The Hague

Fortuyn/O’Brien

Since the sculptors Irene Droogleevar Fortuyn and Robert O’Brien began their collaboration, in 1983, under the logo Fortuyn/O’Brien, they have designed sculptures that could very accurately be called Post-Modern. On the basis of an ambitious as well as simple program, to which the concept of a domestic art is central, they make sculptures that, in their modishness, can compete with Post-Modern interior furnishings. In consciously exploiting the banal, they hope to expose the roots of art. In this they are posing as Post-Modern dandies, as the mediators of a contemporary spirit that has placed in question the meaning and value of sculpture.

According to Fortuyn/O’Brien, there is no longer a place for sculpture—not in a general social context, and definitely not as the basis for site-specific work. It is not at home anywhere, and therefore can only exist in a vacuum. Fortuyn/O’Brien direct their attention to this relation between sculpture and emptiness. Yet however surprising the product of their idea can be, it sometimes looks as though they want to flaunt themselves as hostages of Post-Modernism, or, rather, as hostages to what they have distilled from jean Baudrillard’s texts on the counterfeit, or the imitative, in art and its predetermination by history. Their art, then, is no longer a personal, individual expression but a given that only functions as code, a sign that can only be seen as simulated now that art has devolved into design. At the same time, their sculptures clearly recall a sense of nostalgia, a residual desire for the art of the past. It seems as if, after they had proposed to discard history as too heavy and unbearable a burden, and debated the purpose of the individual in art, the trace of history—its seal of approval—could not be removed from their work. It marks the sculpture titled Inauguration, 1984, a slender, open column partially covered with lilac silk, and an elegant, almost Baroque pediment; it was centered between two antique gilded side chairs. The intentions here were obvious. It is against this background of historical objects that Inauguration lets itself be read best, as an inevitable homage to the past. At the same time, Fortuyn/O’Brien’s sculptures, which are often turned inside out structurally and characterized by idiosyncratic accents, are a decidedly contemporary artistic expression with a noticeably personal structure that stands away from the anonymity of functional design represented by the two identical chairs.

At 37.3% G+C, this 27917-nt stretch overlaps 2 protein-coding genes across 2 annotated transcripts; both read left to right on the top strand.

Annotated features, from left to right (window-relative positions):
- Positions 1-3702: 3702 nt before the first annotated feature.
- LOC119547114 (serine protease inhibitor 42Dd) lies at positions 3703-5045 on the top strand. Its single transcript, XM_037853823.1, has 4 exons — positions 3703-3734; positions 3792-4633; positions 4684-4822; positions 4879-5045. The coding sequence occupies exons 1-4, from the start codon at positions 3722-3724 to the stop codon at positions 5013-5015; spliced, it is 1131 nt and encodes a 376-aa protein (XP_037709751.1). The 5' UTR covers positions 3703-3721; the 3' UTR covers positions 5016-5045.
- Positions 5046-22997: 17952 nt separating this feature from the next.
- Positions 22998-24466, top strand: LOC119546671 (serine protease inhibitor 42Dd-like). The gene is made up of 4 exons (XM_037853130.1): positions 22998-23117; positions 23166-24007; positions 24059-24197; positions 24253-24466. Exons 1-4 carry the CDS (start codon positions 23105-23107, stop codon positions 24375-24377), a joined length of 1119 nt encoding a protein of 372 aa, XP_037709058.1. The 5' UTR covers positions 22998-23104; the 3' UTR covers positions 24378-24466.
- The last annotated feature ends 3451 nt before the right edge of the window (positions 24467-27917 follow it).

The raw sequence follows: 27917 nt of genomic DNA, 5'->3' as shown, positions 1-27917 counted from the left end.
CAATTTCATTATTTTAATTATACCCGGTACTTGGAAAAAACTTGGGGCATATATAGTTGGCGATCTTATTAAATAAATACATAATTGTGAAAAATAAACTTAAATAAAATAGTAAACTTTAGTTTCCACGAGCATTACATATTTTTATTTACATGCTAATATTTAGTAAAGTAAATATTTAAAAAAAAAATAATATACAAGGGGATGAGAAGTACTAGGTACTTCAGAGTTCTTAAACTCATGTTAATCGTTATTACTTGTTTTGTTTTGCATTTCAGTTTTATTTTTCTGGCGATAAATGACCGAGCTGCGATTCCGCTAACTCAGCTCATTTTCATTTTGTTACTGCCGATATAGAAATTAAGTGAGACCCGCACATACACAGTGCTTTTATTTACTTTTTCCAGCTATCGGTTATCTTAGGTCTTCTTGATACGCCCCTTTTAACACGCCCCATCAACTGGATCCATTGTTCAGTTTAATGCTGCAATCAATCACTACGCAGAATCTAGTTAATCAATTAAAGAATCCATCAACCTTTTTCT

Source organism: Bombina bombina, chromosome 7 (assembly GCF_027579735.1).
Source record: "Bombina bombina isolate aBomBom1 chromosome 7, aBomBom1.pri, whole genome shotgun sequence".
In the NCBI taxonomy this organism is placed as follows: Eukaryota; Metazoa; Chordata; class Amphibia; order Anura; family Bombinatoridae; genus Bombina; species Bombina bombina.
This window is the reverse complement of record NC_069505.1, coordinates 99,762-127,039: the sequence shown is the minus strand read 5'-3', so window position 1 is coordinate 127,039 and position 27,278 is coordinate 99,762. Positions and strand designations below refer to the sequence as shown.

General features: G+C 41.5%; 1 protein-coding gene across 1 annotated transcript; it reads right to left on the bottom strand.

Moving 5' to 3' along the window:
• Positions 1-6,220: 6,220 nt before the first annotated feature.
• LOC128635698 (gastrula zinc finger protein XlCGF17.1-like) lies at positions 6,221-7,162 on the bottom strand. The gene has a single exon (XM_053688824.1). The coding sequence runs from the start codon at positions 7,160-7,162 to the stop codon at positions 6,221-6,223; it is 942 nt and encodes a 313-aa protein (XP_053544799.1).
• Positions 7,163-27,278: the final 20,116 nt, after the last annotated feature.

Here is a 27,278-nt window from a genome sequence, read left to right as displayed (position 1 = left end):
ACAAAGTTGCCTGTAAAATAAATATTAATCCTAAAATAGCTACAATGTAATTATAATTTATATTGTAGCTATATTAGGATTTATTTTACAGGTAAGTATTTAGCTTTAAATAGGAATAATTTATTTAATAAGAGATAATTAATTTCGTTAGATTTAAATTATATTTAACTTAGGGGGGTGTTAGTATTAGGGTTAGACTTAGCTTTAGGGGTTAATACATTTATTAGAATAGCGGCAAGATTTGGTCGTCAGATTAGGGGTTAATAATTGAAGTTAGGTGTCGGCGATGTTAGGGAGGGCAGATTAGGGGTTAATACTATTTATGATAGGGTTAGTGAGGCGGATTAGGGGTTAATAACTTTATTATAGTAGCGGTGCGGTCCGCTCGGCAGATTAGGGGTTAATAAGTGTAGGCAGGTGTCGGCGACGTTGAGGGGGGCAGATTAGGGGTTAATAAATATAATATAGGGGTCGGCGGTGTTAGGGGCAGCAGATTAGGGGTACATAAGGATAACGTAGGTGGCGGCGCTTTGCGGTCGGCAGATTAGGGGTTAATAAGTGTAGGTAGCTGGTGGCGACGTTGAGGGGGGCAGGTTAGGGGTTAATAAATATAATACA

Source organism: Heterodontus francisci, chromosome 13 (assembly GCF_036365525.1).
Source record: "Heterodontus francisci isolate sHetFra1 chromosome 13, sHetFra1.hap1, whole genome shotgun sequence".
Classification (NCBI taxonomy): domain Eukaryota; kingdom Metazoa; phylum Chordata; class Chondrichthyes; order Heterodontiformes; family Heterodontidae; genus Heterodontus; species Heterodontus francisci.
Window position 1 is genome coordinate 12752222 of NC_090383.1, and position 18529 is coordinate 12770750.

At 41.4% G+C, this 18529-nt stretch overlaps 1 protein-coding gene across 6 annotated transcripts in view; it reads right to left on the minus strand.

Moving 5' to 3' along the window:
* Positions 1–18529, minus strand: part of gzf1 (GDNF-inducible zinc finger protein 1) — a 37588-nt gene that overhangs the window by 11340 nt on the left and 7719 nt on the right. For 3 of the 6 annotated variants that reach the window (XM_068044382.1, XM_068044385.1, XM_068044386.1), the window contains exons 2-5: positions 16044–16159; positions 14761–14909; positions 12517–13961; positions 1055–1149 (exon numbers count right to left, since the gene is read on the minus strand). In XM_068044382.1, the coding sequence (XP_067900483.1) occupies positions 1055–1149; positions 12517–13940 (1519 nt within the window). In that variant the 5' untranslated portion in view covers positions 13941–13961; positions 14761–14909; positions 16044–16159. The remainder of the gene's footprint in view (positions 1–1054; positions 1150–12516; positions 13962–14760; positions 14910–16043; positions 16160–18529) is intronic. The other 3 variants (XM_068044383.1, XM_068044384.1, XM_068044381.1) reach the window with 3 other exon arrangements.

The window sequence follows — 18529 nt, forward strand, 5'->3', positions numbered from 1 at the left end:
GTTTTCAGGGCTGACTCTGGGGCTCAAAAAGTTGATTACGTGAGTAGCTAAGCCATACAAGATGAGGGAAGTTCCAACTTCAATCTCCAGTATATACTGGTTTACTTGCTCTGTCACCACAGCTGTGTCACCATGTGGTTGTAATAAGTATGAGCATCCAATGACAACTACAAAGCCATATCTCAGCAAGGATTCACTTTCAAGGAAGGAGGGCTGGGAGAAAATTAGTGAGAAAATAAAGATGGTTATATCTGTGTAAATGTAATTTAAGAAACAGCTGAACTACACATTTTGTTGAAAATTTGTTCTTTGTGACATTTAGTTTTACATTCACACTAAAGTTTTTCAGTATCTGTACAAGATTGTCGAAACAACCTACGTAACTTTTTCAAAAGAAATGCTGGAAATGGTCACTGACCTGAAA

Whatever one thinks of these oppositional sculptures, the question remains whether there is really more than just an esthetic problem that is being addressed. After all, one could question whether the theoretical pretensions of Fortuyn/ O’Brien can really be backed up by the sculptures; indeed, sometimes they cannot. But there are unexpected moments when, in the reversal of values that Fortuyn/O’Brien pursue, in their desire to create sculptures empty of meaning in an empty environment, an unexpected tension suddenly arises. Then it is as if a third person, the mutant signified by the logo Fortuyn/O’Brien, an entity without a family resemblance, creates sculptures completely removed from the theoretical realm and positioned firmly in reality And this “new” reality seems to encompass neither commercial design nor the “props” of Post-Modernism, but traditional esthetic values.

Paul Groot

Translated from the Dutch by Carolien Stikker.